“Your pain is the breaking of the shell that encloses your understanding.” – Khalil Gibran
I once had a crush on a boy who told me on our third date that he was an open book, and that he could see that I wasn’t. And I, being the closed book that I was, was happy to sit there and let him launch into a wordy analysis of what he thought I was, without conceding to anything. And, to my chagrin, he was relatively accurate.
“It’s not a bad thing to be a closed book. You don’t say very much, but you watch and listen and commit everything to memory. So you absorb and absorb everything from everyone around you, and when you do actually decide to voice your opinions, you definitely don’t hold back. In other words, God help any man you love who pisses you off.”
He probably didn’t realize it, but he was basically telling me what he thinks happens when I reach my breaking point. I suppose it’s no surprise why I had a crush on him.
It feels as though I’ve spent close to two years teetering on the edge of that fine, somewhat tattered line people like to call their breaking point, and it has been an excruciatingly irritating position to be in. While I will admit that I pretty much placed myself on that edge to begin with, it doesn’t make it any better that I’ve gotten absolutely no help from the precise few people who have the power to help me off the line. The result is almost two years of bitterness, rage and hatred all threatening to snowball into a verbal tirade that I have no doubt I will regret.
As I said before, when a person reaches their breaking point, there is literally no coming back from it. There is no taking back that moment of raw, brutal honesty that defines the very reason for their unhappy circumstances. There is no more room to be sorry, to be loving, or to be kind, because they know they have exhausted all their efforts in getting what they wanted, and are ready to admit defeat and walk away before they can hurt themselves any further.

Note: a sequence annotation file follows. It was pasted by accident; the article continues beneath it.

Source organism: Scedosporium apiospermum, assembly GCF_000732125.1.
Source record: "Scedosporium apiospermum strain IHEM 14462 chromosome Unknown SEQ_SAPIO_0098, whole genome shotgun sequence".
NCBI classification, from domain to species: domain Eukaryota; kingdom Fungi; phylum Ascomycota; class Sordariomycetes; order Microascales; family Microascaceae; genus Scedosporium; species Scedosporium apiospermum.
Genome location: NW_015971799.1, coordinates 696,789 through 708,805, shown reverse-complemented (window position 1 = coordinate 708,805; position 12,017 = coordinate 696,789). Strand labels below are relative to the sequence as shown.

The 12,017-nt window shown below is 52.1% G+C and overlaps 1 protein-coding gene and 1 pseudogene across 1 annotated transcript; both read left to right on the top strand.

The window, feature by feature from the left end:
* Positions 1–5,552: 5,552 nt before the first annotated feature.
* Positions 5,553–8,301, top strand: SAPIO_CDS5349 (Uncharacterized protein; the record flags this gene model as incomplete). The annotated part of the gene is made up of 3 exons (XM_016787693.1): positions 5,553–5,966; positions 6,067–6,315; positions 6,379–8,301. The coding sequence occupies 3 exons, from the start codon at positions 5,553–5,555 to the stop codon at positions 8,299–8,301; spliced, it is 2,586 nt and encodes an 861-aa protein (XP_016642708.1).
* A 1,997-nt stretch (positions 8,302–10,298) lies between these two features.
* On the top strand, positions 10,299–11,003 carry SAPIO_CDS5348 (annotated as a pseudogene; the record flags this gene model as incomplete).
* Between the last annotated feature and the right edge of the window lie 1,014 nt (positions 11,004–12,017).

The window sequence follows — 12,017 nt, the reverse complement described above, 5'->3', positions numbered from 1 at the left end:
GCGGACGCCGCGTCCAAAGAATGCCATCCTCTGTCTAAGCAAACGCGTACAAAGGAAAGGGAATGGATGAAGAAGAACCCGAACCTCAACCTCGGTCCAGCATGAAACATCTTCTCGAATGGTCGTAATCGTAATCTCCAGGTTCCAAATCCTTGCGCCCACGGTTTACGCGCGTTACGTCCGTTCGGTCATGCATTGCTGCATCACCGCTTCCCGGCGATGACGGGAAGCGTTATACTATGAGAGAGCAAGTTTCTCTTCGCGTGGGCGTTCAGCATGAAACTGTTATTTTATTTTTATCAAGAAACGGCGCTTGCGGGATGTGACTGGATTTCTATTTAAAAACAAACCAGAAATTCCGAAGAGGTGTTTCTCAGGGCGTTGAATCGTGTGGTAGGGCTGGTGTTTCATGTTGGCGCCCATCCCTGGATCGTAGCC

I always thought — and I still do — that I had a breaking point, and when the time came, I would reach it and completely let go of everything I’ve hung on to that has defined my life and the pain I’ve put myself through. But time and time again, just when I think I’ve reached it, I end up bouncing back and stretching that line a little further, thinking that if I could just be a little more patient, wait just a little while longer, everything would turn out all right. And time and time again, I turn away from that breaking point, terrified that if I do reach it, it would be too late to turn back even if I wanted to.
But no longer. As I see that line approaching yet again, I know that the trick is not to break it, or even back away from it, but really to manipulate my way around it. I know now that I’m willing to do whatever it takes to deal with the unhappy circumstances in my life, and if I must be cold, silent and distant to drive my point home, then I will gladly spend two, three, even four weeks living in a hell that has literally frozen over.
Because I realize now that when it comes to certain things — and love, unfortunately, happens to be one of them — that taut, white-hot line known as the breaking point is only ever as far as we ourselves place it.